Table 3, showed that the liver, gizzard and heart weights in chicks treated with Cd concentration and in the control treatment. It noted that the chicks treated Cd 25 ppm, Cd 50 ppm and 100 ppm of Cd was significantly (p<0.01) in liver weight decreased compared with control treatment. In contrast the weight of gizzard and heart did not affect significantly compare with control treatment. In addition chicks were treated Pb concentration seems that the gizzard and heart wear does not affect the concentration of Pb while the liver weight was significantly (p<0.05) decreased by Pb 300 ppm, 500 and 1000 ppm.

Bioaccumulation of trace metal in chicks tissues after metals feed supplement: The effect of dietary cadmium on the cadmium content of selected tissues in 4 week old broiler chickens was studied in the experiment result summarized in Table 4. All levels of cadmium resulted in significant increases in the cadmium content of liver compare with control Cd content and other tissues of Cd content.

Table 3: Organ body weight of chicks affected by nutritional supplement Cd and Pb
*p<0.05 ANOVA between metal treatment and control

Table 4: Effect of dietary cadmium on the tissue cadmium concentration of liver, gizzard, muscle and feather of young chicks
*p<0.05 ANOVA between metal treatment and control

Table 5: Effect of dietary lead on the tissue lead concentration of liver, gizzard, muscle and feather of young chicks
*p<0.05 ANOVA between metal treatment and control

Muscle showed a seriously reduced ability to accumulate cadmium although the two levels of Cd in Cd 50 and Cd 100 ppm did result in significant increase compare with control treatment. Gizzard occupy the second rank after liver in Cd accumulation and it content from Cd in three Cd groups were significantly (p<0.05) higher than its level at control. Followed by feather which accumulates high level of Cd at Cd 100 ppm compare to control. Compare with other study, these data are in agreement with Leach et al. (1979) who revealed that liver and kidney in treated chicken with cadmium in diet were accumulated higher concentration of cadmium while muscle appeared reduced ability to accumulate cadmium. In contrary, Mamabolo et al.(2009) found no significant different in metal (Pb) accumulation in tissues of chicken (liver, muscle) after metal ingestion. While, Sharma et al. (1979) revealed that no accumulation of cadmium occurred in egg and bone of chicken after treated by Cd (0.3, 1.9 and 13.1 ppm) in their diet for up to 6 months. A slight increase of Cd level in muscle. While liver and kidney had the highest of Cd levels.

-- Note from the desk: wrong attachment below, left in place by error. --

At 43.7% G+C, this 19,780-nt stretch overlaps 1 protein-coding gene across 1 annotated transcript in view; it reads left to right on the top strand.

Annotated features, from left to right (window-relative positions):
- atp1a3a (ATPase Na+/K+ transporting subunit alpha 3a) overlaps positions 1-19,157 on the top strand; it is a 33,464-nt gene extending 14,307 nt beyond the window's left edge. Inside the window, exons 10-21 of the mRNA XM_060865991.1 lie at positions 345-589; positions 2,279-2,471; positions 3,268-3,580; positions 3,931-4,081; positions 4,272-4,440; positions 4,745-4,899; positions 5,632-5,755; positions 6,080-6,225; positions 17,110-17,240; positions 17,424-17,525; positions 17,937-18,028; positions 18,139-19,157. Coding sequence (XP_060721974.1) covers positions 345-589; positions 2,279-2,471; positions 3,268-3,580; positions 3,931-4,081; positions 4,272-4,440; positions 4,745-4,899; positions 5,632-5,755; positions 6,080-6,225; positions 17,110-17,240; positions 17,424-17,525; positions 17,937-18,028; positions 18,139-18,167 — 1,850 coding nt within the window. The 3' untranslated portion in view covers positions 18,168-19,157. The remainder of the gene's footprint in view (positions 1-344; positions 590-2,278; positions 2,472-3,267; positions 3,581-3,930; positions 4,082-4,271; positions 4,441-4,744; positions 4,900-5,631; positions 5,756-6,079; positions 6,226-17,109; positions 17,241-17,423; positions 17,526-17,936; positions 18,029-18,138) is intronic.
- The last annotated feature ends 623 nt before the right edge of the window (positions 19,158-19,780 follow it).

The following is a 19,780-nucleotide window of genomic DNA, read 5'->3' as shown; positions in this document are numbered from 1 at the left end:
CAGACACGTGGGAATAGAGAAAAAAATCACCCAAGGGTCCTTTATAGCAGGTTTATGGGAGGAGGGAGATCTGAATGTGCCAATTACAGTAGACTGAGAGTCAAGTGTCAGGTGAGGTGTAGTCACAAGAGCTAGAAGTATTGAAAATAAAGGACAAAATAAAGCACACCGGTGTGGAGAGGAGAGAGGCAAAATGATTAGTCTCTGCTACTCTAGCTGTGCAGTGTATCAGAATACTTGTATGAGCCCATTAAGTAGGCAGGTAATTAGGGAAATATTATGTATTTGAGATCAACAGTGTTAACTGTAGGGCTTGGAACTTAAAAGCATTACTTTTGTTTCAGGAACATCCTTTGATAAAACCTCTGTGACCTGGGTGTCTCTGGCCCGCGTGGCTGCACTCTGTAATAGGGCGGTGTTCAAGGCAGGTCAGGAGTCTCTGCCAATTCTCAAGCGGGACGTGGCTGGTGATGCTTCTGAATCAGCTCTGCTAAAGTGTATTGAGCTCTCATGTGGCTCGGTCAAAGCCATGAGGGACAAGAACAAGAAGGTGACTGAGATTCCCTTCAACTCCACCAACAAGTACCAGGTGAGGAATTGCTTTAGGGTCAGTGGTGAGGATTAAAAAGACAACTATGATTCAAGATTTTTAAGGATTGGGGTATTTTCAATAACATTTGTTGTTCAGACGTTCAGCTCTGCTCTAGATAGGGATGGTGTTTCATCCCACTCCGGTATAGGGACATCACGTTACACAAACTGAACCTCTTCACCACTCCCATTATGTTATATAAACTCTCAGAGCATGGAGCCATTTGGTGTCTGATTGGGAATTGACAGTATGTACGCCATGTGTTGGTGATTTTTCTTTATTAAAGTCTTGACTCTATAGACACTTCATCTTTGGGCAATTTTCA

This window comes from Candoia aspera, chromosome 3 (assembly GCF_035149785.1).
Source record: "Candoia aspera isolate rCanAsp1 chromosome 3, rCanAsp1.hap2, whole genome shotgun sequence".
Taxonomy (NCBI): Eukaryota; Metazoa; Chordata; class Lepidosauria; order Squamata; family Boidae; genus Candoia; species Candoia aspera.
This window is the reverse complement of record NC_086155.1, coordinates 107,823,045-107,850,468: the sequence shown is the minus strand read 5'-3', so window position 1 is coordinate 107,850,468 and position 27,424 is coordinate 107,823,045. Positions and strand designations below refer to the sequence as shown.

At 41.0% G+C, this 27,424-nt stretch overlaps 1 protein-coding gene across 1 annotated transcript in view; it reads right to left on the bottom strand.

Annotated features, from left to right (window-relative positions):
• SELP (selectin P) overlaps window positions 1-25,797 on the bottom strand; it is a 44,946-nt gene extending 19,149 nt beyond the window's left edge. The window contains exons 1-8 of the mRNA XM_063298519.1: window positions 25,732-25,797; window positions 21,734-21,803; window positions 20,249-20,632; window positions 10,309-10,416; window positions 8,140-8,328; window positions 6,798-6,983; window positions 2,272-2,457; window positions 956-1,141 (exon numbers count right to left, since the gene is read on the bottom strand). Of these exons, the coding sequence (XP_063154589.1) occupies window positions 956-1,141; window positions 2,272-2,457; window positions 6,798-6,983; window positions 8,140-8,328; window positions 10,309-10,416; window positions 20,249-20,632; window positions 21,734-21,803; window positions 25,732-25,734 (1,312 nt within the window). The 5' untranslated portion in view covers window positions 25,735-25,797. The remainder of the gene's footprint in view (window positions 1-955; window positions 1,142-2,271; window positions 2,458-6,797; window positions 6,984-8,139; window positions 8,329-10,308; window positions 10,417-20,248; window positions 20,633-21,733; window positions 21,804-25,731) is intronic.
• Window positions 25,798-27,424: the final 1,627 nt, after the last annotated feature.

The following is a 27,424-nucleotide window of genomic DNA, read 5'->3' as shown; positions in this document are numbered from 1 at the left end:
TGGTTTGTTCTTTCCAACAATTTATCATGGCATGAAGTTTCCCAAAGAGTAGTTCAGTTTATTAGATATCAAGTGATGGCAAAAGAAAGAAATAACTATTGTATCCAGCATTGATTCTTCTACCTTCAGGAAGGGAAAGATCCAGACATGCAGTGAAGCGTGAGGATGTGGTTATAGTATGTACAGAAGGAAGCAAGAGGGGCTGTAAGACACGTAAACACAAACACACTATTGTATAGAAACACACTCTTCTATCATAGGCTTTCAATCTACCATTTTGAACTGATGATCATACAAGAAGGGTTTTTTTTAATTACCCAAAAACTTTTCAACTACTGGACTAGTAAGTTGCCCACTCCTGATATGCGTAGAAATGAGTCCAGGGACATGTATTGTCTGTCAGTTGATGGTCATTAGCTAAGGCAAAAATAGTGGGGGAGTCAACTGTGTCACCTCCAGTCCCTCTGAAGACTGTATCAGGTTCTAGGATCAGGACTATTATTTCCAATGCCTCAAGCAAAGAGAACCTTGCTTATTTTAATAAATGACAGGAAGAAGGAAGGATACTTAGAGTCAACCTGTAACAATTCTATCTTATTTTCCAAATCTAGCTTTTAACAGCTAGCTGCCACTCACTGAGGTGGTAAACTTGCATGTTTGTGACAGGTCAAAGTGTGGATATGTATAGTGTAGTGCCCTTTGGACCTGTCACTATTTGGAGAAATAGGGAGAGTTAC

Table 5 showed the effect of dietary lead on the tissue lead concentration of liver, gizzard, muscle and feather of young chicks. High level of Pb content accumulated in feather than other tissues. pb content in feather at group Pb 1000 was higher relatively (p<0.05) compare with control. In contrary, less Pb accumulated in pectoral muscle, though, the pb levels in Pb 500 and 1000 ppm group were significantly high than control. Different levels of supplemental Pb (300, 500, 1000 ppm) were effect in Pb content in liver and gizzard of chicks and Pb accumulated in this tissue in higher level compare to control. Present study demonstrated that tissues Pb concentration was significantly increased after egg injection (Pb 100, 200 ppm as Pb (NO3)2 and food treatment (pb 500 and Pb 1000 ppm). Pb levels were higher in feather followed by gizzard and liver while muscle was accumulated less concentration of lead in Pb same observation was record in present study from chicken collected from field which accumulated higher levels of lead in feather followed by gizzard and liver and less levels found in muscle. In this regard, Zraly et al. (2008) found significantly increased lead concentrations in liver, kidneys, bones of chicken after food treated with lead acetate. Same observation was detected by Jeng et al. (1997) revealed that tissues of laying Tsaiya ducks was accumulate high levels lead after food supplied with 20 mg kg-1 Pb. Similar finding recorded by Custer et al. (1984) that American kestrels treated by Pb (120, 212, 448 ppm) with diet did not significantly affect concentration of lead in the muscle but there were significant differences among treatment for kidney, liver, femur, brain and blood. Another study was showed the liver of quail was accumulated high level of lead after 21 days of treatment while less concentration in gonads (Mehrotra et al., 2008). In addition, Scheuhammer (1987) found that tissues level of Cd and Pb increased in direct proportion to dietary levels over a particular dose range.

Briefly, the data indicate that dietary Cd did not affect body weight and organ (gizzard and heart) of chick. At the same time Cd was accumulated in high concentrations in young chicken tissues at the end of the experiment. While dietary Pb was decreased chick body weight and liver and accumulated in the tissues of chicken significantly.


It was observed from the current study that supplementation of cadmium in chicken diets at 25, 50 and 100 ppm and led at 300, 500 and 1000 ppm, was effect body and liver weight of chicks after 4 week of treatment. Bioavailability of Cd and Pb measured in terms of tissue concentration (liver, muscle, gizzard and feather) was directly related to their levels of supplementation in feed.


We take this opportunity to thank the Department of School of Environmental Science and Natural Resources, UKM, Malaysia for kindly providing all of the samples collected. The author wish to acknowledge the financial support provided by the Iraqi Ministry of Higher Education, Iraq.